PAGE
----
Getting around our prairie country, I often encounter people who are justifiably proud of their lineage as descendants of homesteaders. They share in our collective memory of the homesteading experience as a matter of democracy, opportunity, and connection to the land. Homesteading, we generally emphasize, too, was hard work. Attaining patent to the land required a combination of steely determination and good luck.
Not uncommonly a descendant of a homesteader in Kansas will produce a land patent certificate signed, he or she might declare and point out, by President Theodore Roosevelt! This is when I have to be tactful and say something like, “That surely is a treasure to your family.”
You see, no one has a homestead certificate signed by an American president. The personal signing of land patents by the President ceased during the administration of Andrew Jackson, decades before passage of the Homestead Act of 1862.
What I will not do, here or in the presence of the proud descendants of homesteaders, is disparage the Homestead Act or the homesteading experience. Indeed, when I visited the Homestead National Monument at Beatrice, Nebraska, the set-up there struck me as oddly ambivalent.
The Homestead Act, after all, required claimants to accomplish “improvements” to the land, including breaking and planting it. At the monument, however, the homestead claim of Daniel Freeman has been seeded back to grass.
When I went to college, I was taught that the Homestead Act was a big mistake. In the first place, most farmers could not avail themselves of the Homestead Act. The good land already was given out to railroads and other recipients, and so the actual settlers had to buy land. Those who tried to homestead mostly failed and gave up the effort. Successful homesteaders generally survived by gaming the process, committing land fraud against the government. And the whole enterprise was bad, because it resulted in the unjust dispossession of American Indian lands.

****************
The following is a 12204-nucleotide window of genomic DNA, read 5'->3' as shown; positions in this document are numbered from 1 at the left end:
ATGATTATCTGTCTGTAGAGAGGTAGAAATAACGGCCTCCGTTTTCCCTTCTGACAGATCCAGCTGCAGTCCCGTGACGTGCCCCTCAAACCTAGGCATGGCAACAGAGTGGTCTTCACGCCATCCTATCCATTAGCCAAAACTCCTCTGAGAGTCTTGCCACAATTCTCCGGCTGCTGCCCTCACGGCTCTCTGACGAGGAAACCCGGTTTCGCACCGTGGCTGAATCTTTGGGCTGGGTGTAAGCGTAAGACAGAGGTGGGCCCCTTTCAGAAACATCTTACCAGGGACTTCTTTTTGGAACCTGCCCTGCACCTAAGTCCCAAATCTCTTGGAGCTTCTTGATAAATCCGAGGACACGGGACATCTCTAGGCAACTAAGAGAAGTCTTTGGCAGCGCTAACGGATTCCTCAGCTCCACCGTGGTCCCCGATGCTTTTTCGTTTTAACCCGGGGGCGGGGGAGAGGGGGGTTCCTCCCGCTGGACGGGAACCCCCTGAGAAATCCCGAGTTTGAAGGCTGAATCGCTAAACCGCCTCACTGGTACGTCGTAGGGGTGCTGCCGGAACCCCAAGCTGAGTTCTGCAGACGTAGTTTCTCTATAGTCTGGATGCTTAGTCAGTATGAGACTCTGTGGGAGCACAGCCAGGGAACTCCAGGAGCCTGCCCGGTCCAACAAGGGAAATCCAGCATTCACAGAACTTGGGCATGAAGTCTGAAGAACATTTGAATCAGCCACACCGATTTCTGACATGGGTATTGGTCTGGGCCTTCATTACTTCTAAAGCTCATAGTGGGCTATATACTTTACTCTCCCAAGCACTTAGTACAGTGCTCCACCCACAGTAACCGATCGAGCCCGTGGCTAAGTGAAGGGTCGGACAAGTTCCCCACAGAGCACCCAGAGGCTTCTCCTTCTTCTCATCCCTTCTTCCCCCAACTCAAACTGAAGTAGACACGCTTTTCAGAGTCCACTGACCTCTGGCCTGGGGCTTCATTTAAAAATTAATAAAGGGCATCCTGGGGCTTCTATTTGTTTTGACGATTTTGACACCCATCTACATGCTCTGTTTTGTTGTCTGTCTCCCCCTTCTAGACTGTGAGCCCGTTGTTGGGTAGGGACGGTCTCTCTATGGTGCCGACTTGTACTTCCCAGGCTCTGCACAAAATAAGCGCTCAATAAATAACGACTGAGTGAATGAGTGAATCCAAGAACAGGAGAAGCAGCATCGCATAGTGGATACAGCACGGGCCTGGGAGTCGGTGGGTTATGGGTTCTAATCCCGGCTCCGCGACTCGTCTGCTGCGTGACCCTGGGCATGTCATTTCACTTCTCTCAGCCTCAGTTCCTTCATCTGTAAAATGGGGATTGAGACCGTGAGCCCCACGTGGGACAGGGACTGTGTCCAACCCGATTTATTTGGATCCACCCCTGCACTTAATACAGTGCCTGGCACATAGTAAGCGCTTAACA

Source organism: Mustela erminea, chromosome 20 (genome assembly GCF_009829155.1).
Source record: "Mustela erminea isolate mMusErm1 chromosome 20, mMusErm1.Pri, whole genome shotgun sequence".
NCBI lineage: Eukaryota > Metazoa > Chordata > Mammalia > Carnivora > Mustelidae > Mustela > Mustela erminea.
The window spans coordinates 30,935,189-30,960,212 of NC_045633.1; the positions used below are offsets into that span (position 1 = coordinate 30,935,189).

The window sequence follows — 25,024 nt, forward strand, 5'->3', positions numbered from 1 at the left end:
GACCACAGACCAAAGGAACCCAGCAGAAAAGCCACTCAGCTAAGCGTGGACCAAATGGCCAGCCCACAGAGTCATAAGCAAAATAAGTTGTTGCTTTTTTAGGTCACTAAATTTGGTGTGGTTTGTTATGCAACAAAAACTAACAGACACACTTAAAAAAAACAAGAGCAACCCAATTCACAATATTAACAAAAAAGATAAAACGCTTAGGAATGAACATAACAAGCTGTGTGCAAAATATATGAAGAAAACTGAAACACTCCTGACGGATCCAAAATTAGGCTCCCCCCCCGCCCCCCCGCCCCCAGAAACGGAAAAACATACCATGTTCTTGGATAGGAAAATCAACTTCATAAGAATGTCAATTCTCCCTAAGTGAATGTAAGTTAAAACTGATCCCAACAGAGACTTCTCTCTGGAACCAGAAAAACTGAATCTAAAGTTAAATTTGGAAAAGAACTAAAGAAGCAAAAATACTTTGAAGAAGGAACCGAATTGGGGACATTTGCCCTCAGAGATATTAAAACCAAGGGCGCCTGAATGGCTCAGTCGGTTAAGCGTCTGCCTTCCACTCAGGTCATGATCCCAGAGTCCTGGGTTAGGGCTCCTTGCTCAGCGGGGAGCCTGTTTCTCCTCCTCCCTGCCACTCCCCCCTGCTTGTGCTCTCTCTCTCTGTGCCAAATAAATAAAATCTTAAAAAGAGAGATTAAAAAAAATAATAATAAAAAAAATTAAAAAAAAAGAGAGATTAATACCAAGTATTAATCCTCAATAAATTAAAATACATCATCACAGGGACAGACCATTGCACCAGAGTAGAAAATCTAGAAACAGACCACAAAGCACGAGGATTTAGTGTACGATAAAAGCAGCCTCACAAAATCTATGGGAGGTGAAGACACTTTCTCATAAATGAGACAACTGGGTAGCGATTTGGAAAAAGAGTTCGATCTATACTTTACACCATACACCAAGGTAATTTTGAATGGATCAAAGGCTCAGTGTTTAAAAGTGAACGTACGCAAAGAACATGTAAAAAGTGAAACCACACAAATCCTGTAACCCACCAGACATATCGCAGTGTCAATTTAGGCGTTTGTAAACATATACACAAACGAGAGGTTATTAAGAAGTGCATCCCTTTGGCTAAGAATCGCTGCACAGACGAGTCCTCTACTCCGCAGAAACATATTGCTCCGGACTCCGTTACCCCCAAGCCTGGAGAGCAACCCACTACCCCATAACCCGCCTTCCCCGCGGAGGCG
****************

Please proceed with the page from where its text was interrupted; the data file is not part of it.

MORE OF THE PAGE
Now come a trio of researchers from the University of Nebraska--Richard Edwards, Jacob K. Friefeld, and Rebecca S. Wingo--who conduct a whole new assessment of the homesteading chapter in our history. They return to the original documents and statistics, but also build a whole new base of data drawn from digitized homestead files. Their conclusion, in brief: the Homestead Act was important, and it worked pretty well. Homesteaders patented more than 17 million acres in North Dakota. Most of them, having begun proving up, achieved patent of their claims. Fraud was uncommon.
In some areas, such as Dakota and Oklahoma territories, homesteaders did displace Indians on the land, but in many other western states, they came long after the conflict for the land was concluded. Here in North Dakota, the role of homesteaders in agitating for the seizure of native lands is a matter of unfinished business for a settler society.
The book by Edwards et al is Homesteading the Plains: Toward a New History, University of Nebraska Press. Recommended for all plains folk who like to brandish their homestead certificates, or who just share a tie to the land. ~Tom Isern